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Ruzhen Wang - Chinese visiting scholar
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Meet Ruzhen, a visiting scholar from China

9 July 2020
Sydney Institute of Agriculture collaborative research
Ruzhen Wang is an Associate Professor in the Institute of Applied Ecology at the Chinese Academy of Sciences, where he is disentangling the relative roles of nutrient uptake and recycling in plant growth under drought stress.
Associate Professor Ruzhen Wang from Chinese Academy of Sciences

Associate Professor Ruzhen Wang from Chinese Academy of Sciences.

Associate Professor Ruzhen Wang from the Chinese Academy of Sciences is visiting the Sydney Institute of Agriculture for 12 months conducting collaborative research with Associate Professor Feike Dijkstra.

They are investigating how much plants rely on nutrient uptake from the soil versus internal recycling of nutrients within plants for their growth under drought stress. Plants take up nutrients from the soil, but can also recycle nutrients internally by retaining nutrients from leaves just before they die and drop, so that the same nutrients can be reused for new growth.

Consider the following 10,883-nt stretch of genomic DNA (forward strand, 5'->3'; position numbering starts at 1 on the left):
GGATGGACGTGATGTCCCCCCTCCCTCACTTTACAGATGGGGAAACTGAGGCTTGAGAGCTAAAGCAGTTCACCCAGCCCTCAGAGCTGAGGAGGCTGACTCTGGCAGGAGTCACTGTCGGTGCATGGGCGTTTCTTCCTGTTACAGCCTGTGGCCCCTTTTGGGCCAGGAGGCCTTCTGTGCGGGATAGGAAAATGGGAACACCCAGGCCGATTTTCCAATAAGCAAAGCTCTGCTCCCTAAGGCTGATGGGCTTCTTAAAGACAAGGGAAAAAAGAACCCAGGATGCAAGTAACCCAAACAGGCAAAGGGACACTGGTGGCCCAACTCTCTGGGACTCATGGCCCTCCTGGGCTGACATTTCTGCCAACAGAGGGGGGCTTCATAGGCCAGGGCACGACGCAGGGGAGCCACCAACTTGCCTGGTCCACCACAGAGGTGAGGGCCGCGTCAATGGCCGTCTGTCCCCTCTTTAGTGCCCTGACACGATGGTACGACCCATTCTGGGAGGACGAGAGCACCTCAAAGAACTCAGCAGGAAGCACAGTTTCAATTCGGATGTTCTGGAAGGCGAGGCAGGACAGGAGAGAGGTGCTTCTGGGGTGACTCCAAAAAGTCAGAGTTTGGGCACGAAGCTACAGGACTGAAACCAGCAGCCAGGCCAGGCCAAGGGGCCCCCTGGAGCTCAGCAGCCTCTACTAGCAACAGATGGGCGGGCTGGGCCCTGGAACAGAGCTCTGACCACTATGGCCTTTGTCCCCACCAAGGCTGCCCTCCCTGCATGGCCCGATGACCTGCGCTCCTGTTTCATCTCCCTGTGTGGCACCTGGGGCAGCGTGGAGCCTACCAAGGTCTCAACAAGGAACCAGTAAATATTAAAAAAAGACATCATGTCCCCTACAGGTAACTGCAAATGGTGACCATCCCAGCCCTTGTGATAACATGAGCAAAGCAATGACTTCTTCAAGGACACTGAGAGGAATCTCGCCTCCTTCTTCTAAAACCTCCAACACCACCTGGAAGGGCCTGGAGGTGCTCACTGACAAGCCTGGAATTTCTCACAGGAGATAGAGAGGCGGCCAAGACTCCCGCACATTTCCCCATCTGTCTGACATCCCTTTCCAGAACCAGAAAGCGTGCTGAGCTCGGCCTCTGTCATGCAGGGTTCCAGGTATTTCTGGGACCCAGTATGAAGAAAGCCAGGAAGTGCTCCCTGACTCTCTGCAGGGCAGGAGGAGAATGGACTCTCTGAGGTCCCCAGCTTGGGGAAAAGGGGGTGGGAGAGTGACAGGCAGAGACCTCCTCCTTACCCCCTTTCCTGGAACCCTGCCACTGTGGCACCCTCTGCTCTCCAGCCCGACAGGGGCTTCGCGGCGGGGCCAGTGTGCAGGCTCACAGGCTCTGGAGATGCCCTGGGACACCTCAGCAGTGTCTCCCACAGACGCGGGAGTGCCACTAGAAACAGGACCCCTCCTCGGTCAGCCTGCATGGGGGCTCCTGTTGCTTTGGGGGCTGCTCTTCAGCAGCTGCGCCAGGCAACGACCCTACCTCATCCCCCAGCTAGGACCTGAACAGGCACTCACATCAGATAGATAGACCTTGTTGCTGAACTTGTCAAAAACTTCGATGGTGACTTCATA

This recycling of nutrients may be particularly important when it becomes too difficult for plants to take up nutrients from the soil, such as under drought conditions.  Better understanding of recycling of nutrients under drought conditions Is particularly critical for Australian crop production, given that large parts of Australia are becoming hotter and drier.

Associate Professor Wang and Associate Professor Dijkstra research work will bring new knowledge for plant-soil nutrient dynamics. They are using novel stable isotope techniques to disentangle the relative roles of nutrient uptake and recycling in plant growth under drought stress, which has rarely been done and which has largely been neglected by the science community.

Associate Professor Wang explains “The natural environment is really nice in Sydney, and a very comfortable place to live and work. Australian people are friendly and always happy to help researchers from overseas. The University of Sydney is a great place to collaborate on research projects. You can achieve a lot and build up a solid base for your career."

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